- Think of your filter/pump as a bioreactor or catalytic converter and not a "filter". Its job is NOT to filter out particles and gunk and get cleaned/rid of them, its job is to "metabolize" them and turn all of it into clean water, plant fertilizer and much more useful and healthy things for your fishes and plants.
    - Bacteria and "gunk" are your friend(s), bacteria clean the water and the gunk is their home. So make sure there is some nice and cozy place for them to settle. Assuming that no one likes a pile of gunk right behind the front glass, give it/them some space in the back of your tank or in a generous construed filter area.
    - Feed responsible, e.g. only the amount your fishes eat within a few minutes without leftovers. The leftovers will feed the algae and not the fish. The fish will only pick floating food, not the flakes on the ground. Despite you own some catfishes or sth. alike which pick up food from the ground.
    - Recruit some assistants. Snails will keep your tank and plants free of algae and leftover food (but can turn into a pest if you [still] feed too much).
    - Don´t clean/sterilize/replace the filter materials! Just rinse them gently under handwarm water and only replace them if they´re almost decomposed, which only should happen after years, not weeks.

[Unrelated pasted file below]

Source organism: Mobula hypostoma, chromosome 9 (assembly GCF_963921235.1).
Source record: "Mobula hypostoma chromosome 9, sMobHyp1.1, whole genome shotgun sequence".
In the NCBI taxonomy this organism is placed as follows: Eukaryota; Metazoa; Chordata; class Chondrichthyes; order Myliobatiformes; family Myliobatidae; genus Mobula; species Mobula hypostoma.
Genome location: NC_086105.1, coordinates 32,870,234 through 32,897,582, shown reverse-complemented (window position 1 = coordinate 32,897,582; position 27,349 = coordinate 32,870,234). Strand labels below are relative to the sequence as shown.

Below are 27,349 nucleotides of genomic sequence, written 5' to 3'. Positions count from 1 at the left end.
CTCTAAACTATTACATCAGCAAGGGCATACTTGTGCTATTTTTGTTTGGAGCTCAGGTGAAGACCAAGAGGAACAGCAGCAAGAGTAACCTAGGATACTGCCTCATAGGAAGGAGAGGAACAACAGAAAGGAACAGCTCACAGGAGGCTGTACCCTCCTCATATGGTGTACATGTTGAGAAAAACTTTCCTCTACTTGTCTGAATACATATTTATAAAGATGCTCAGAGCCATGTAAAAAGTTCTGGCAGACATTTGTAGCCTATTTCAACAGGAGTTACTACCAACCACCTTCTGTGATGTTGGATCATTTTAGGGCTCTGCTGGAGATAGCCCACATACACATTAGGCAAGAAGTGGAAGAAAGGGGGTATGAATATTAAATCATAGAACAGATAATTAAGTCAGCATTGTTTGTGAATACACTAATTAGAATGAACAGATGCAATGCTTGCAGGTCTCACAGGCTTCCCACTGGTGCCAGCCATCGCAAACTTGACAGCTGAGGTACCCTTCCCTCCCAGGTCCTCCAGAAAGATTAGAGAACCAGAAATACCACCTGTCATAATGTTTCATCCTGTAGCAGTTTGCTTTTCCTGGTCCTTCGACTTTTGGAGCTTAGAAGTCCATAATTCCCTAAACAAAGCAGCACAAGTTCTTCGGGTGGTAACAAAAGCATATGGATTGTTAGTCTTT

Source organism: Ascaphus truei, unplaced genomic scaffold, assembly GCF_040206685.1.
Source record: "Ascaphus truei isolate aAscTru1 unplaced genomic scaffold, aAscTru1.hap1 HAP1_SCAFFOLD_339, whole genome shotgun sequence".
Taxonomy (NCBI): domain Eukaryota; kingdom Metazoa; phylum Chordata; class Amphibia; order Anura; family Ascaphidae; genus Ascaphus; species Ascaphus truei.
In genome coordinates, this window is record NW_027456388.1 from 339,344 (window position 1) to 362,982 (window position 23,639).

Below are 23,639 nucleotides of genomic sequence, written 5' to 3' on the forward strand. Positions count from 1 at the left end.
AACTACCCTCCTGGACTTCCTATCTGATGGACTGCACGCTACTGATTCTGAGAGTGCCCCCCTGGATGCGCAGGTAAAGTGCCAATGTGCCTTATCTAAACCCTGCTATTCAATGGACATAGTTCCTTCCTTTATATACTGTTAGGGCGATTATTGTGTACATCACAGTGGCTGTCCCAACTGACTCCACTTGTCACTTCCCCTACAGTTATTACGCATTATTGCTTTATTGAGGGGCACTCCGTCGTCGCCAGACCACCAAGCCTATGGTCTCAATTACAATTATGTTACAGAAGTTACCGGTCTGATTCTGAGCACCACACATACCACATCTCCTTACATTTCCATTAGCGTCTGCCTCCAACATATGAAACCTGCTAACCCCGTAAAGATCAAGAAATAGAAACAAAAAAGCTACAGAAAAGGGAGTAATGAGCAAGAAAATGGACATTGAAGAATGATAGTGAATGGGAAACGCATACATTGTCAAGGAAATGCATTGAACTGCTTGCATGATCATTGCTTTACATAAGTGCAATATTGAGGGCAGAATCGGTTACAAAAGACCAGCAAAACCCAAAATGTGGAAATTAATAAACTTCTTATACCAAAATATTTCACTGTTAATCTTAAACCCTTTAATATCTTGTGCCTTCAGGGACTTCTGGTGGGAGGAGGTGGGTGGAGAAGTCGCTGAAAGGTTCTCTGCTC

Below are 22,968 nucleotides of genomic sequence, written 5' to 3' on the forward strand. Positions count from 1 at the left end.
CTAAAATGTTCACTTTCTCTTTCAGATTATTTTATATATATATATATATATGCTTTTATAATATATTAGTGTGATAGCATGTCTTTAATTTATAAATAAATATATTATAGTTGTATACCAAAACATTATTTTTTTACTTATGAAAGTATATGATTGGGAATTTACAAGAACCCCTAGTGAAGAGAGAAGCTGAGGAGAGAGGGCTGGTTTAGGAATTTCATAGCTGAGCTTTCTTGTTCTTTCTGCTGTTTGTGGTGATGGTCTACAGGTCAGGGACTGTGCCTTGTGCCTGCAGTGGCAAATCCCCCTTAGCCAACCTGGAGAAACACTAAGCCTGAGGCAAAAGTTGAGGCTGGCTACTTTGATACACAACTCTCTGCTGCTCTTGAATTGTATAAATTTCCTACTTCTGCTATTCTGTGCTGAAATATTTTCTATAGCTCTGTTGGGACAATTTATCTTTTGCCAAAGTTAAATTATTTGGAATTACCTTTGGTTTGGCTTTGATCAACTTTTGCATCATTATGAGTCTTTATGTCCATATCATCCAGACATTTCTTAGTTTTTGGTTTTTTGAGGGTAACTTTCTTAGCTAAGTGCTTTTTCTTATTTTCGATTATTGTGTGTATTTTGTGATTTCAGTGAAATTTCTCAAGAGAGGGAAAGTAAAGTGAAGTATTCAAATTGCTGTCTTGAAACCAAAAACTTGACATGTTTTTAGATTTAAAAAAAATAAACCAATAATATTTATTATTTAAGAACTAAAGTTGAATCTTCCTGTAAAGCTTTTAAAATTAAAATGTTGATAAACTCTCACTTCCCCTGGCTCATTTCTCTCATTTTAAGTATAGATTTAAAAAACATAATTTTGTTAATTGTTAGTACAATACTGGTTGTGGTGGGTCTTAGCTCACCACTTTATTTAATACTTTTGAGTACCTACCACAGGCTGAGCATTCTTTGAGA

I´m keeping fishes of all kinds for almost 25 years now, I´m just suggesting not offending.




    6 years ago on Introduction

    As the co-owner of an aquarium service company, I have to say that you should definitely scrub the algae from the glass before you siphon, letting it settle first. I also completely agree with blackishsheep about the filter. If your lighting is strong enough, I suggest getting live plants to help absorb the nitrates that your algae are thriving on. Also make sure that your are not over-feeding fish. We recommend weekly small water changes of 10-20%, instead of less frequent larger ones. You have a single-celled, free-floating algae more commonly called green water. Keep your lights off for a week or so and feed your fish sparingly (but don't starve them). This should starve out the algae (unable to photosynthesize without light) after a nice water change. If your tank is in direct light from a nearby window, you may want to limit the amount of natural sun hitting the tank. Gradual increase the lighting over a couple of weeks. Get a timer for you light before getting live plants. Keep the timer on no more than 8-12 hours per day. (If you like your tank lit at night, be sure to limit the sun light from windows during the day). If you have goldfish, you will need to keep up on water quality and filter maintenance more often than with other species, as goldfish put off more waste matter and will eat much more than they need. I hope this helps. I attached an image of our oldest service of 15 years.


    6 years ago on Step 5

    It'sbetter to wash your filter out by squidging the sponge over and over in a bucket of fish tank water. This way you get rid of the gunk but keep the bacteria alive. The bacteria helps keep the tank healthy by breaking down the organic leftovers etc etc Washing it in tap water kills the good bacteria and you'll have to start cycling your tank all over again, and bacteria bloom can be deadly to fish until it settles.